He denies any record of receiving or remembering two reported telephone calls with Kislyak between April and November, and had forgotten his name when, on November 9, an official congratulatory note arrived for Trump from President Vladimir Putin. From November 9 to January 20, Kushner says he received “over one hundred contacts from more than twenty countries…They included meetings with individuals such as Jordan’s King Abdullah II, Israel’s Prime Minister Bibi Netanyahu, Mexico’s Secretary of Foreign Affairs, Luis Videgaray Caso and many more.”
A neophyte in foreign affairs as Kushner confesses himself to be, he doesn’t reveal that Videgaray and he set up candidate Trump’s visit to Mexico City to meet the Mexican President on August 31. The Mexican reaction to that was extremely hostile. Videgaray was forced to resign as finance minister on September 7, but promoted to foreign minister on January 4. Videgaray might be charged with colluding with the Americans to advance himself, with Kushner as co-conspirator, but no senator on the Intelligence Committee is reported to have asked Kushner about that.
Kushner may not know the nicknames of Videgaray or King Abdullah, but he certainly refers to the Israeli prime minister as Bibi, an appellation well-known to Israelis and Jews worldwide. His official name is Benjamin, and there is ample evidence that Kushner has been familiar with Netanyahu for many years. Kushner’s father is also widely reported in Israel as Netanyahu’s personal friend. Kushner’s slip in yesterday’s evidence was to reveal just how familiar he is with that foreign official, who met with Trump and Kushner for a campaign appearance in Israel in June, five months before Election Day.
The special relationship between Israel and the US cannot be collusion – that’s a rule of US politics. The rule wasn’t quite so fixed in the 1980s when the FBI caught US officials at spying, stealing and smuggling on behalf of Israel, and sent one of them to prison; click for details.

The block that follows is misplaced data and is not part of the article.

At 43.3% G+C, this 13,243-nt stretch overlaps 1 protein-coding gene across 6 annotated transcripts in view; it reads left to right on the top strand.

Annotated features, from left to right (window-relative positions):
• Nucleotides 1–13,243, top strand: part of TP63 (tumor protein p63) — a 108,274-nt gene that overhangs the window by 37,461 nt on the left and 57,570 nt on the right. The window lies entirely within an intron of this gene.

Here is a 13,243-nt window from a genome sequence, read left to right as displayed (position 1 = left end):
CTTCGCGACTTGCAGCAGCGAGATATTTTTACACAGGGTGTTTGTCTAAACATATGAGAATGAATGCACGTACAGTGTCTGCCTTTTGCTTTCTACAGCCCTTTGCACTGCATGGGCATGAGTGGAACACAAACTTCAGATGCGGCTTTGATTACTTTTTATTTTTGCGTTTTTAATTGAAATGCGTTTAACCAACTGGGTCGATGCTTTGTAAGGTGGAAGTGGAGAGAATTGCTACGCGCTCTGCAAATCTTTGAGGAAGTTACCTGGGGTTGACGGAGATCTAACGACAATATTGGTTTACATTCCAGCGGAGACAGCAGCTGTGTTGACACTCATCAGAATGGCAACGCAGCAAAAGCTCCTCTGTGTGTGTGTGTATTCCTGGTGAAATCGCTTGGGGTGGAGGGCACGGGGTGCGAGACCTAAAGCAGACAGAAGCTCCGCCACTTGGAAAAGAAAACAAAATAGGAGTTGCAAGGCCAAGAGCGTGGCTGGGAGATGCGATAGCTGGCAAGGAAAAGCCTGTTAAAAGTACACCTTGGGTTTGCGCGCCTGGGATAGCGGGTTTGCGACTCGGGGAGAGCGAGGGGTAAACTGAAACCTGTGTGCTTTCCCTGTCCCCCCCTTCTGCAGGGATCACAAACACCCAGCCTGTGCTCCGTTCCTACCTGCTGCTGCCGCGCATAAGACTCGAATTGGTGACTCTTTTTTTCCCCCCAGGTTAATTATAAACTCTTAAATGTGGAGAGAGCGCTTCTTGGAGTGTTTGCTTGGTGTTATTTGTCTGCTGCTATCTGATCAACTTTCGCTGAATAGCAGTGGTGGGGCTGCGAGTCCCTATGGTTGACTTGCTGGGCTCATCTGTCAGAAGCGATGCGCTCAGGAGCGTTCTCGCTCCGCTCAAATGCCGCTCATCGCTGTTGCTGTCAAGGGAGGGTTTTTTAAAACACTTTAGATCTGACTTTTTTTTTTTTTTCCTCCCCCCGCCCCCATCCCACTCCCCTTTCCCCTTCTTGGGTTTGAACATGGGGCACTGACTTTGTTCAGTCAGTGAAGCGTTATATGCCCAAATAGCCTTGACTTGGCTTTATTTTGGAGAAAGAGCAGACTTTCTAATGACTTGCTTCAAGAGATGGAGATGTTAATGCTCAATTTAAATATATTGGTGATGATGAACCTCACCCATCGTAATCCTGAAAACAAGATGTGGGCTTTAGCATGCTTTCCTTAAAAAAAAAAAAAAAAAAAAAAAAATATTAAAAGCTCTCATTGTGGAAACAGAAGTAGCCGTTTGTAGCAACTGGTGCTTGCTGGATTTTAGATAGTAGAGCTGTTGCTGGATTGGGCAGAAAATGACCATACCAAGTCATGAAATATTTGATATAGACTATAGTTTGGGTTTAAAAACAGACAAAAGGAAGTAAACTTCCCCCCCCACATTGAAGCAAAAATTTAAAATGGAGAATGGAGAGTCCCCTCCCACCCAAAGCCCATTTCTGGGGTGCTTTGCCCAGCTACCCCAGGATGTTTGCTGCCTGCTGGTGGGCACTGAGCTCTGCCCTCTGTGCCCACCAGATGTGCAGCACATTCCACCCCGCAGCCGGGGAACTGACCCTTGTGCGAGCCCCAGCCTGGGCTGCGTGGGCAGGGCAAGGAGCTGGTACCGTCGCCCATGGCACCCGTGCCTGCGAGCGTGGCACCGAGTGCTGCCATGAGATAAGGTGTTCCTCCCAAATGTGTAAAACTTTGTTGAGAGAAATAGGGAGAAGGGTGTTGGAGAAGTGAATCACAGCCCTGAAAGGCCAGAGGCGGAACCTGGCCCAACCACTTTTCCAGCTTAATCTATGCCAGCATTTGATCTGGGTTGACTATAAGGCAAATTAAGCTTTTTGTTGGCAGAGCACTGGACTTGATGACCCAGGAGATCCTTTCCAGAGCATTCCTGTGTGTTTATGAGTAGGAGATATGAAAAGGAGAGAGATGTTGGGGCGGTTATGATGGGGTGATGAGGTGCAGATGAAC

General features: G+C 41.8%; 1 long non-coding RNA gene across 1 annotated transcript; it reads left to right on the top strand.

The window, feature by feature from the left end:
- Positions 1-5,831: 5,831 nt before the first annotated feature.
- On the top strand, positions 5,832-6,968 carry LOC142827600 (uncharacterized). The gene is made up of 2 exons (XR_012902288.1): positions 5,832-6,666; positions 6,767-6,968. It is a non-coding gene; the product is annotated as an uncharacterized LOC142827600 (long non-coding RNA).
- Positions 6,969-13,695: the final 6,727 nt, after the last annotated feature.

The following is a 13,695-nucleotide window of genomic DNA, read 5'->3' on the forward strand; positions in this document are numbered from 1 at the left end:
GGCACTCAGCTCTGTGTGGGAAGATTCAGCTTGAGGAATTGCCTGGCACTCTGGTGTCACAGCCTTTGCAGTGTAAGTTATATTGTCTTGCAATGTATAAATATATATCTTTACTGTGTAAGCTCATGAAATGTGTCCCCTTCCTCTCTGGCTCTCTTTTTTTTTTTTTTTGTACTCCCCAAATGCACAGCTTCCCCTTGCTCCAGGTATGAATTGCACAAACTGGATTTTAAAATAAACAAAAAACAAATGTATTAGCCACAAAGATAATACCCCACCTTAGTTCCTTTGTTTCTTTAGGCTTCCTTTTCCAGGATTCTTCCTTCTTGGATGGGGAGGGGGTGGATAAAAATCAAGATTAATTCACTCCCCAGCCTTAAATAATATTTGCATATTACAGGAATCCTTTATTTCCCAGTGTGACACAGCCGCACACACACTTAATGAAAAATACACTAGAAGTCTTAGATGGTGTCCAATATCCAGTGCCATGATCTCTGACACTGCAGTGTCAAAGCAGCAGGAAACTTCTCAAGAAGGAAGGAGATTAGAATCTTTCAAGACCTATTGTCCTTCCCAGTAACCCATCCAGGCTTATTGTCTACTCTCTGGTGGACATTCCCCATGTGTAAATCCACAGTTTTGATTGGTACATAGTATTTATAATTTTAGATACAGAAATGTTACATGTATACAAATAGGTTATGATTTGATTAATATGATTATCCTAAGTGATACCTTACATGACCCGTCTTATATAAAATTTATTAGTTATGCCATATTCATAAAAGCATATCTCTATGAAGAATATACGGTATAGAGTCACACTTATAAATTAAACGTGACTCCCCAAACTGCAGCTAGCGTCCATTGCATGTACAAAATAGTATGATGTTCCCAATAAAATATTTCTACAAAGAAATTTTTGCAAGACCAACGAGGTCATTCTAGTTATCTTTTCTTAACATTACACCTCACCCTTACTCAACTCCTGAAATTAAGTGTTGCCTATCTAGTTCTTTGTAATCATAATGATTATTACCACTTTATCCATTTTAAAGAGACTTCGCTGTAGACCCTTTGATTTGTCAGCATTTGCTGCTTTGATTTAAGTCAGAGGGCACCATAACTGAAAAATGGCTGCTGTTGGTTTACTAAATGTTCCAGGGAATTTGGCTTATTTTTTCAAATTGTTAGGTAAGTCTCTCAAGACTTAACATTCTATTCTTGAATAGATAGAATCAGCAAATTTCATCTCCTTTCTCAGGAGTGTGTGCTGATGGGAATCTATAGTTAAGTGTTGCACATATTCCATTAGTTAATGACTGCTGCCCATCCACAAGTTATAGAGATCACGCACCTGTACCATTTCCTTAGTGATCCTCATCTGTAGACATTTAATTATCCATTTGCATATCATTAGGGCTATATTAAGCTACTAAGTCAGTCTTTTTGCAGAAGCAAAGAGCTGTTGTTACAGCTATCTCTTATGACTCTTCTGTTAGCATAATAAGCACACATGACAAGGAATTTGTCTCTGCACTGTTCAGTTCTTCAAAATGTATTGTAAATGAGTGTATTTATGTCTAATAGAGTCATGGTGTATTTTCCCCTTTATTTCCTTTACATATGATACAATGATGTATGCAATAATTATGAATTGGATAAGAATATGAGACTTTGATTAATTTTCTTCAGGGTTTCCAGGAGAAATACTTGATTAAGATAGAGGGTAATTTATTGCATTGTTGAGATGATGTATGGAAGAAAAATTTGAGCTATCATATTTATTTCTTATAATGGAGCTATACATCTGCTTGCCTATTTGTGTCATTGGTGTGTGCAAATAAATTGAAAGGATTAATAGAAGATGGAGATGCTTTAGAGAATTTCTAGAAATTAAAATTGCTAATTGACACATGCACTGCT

Nor can God and the Orthodox Jewish group known as Chabad-Lubavitch be reported as colluding in Trump’s victory, despite the evidence that Kushner and his wife Ivanka prayed for it at a Lubavitcher shrine on the weekend before the poll.
The Israeli and Jewish community media also claim the possibility that Kushner’s pilgrimage reminded God to intervene when there was a suspected assassination attempt against Trump in Arizona at the same time.
The inadvertence of these slips in Kushner’s statement reinforces his claim that he knows the difference between collusion with Russians and special relationships with Mexican, Israeli and Lubavitcher friends. The US press and the US Senate appear convinced of the same thing.
The evidence presented on Kushner’s meetings with Russians between April 2016 and January 20, 2017, adds up to four occasions for durations he reports of “less than” 1 minute + 10 minutes (“or so”) + 20-30 minutes + 20 – 25 minutes. That makes a total of 66 minutes at most, with several accompanying witnesses.
“Ten or so” of the minutes involved the recently reported meeting in New York on June 9, 2016, at which Kushner’s brother-in-law Donald Trump Jr. was hosting a Russian lawyer, Natalia Veselnitskaya, and her associates. Supposing that Kushner is telling the truth about the meeting on two points — that its subject was “the issue of a ban on US adoptions of Russian children”, and that he was uninterested and left prematurely – this time ought to be subtracted from the serious time Kushner admits he did spend on matters of state policy towards Russia. That leaves 56 minutes.